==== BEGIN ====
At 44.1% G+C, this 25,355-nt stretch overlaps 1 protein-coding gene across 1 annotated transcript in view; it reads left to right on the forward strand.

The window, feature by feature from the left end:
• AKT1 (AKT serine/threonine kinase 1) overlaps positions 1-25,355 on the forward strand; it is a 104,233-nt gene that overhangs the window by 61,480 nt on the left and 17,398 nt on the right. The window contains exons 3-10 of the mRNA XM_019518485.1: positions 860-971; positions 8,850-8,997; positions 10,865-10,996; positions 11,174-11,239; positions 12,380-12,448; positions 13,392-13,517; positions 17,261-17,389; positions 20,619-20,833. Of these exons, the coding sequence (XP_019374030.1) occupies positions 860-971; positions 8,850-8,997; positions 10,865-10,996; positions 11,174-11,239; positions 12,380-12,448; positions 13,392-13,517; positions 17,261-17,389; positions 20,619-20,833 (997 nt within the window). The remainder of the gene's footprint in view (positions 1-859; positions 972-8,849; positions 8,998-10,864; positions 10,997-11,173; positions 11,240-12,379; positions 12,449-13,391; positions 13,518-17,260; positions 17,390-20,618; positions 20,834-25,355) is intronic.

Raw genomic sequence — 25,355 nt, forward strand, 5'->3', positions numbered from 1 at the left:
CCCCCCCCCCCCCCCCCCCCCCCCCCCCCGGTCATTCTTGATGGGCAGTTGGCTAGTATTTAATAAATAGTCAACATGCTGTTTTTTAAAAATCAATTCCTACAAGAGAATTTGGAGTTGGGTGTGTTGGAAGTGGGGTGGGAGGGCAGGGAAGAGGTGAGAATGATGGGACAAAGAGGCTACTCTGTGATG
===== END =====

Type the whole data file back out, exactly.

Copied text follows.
At 44.1% G+C, this 25,355-nt stretch overlaps 1 protein-coding gene across 1 annotated transcript in view; it reads left to right on the forward strand.

The window, feature by feature from the left end:
• AKT1 (AKT serine/threonine kinase 1) overlaps positions 1-25,355 on the forward strand; it is a 104,233-nt gene that overhangs the window by 61,480 nt on the left and 17,398 nt on the right. The window contains exons 3-10 of the mRNA XM_019518485.1: positions 860-971; positions 8,850-8,997; positions 10,865-10,996; positions 11,174-11,239; positions 12,380-12,448; positions 13,392-13,517; positions 17,261-17,389; positions 20,619-20,833. Of these exons, the coding sequence (XP_019374030.1) occupies positions 860-971; positions 8,850-8,997; positions 10,865-10,996; positions 11,174-11,239; positions 12,380-12,448; positions 13,392-13,517; positions 17,261-17,389; positions 20,619-20,833 (997 nt within the window). The remainder of the gene's footprint in view (positions 1-859; positions 972-8,849; positions 8,998-10,864; positions 10,997-11,173; positions 11,240-12,379; positions 12,449-13,391; positions 13,518-17,260; positions 17,390-20,618; positions 20,834-25,355) is intronic.

Raw genomic sequence — 25,355 nt, forward strand, 5'->3', positions numbered from 1 at the left:
CCCCCCCCCCCCCCCCCCCCCCCCCCCCCGGTCATTCTTGATGGGCAGTTGGCTAGTATTTAATAAATAGTCAACATGCTGTTTTTTAAAAATCAATTCCTACAAGAGAATTTGGAGTTGGGTGTGTTGGAAGTGGGGTGGGAGGGCAGGGAAGAGGTGAGAATGATGGGACAAAGAGGCTACTCTGTGATG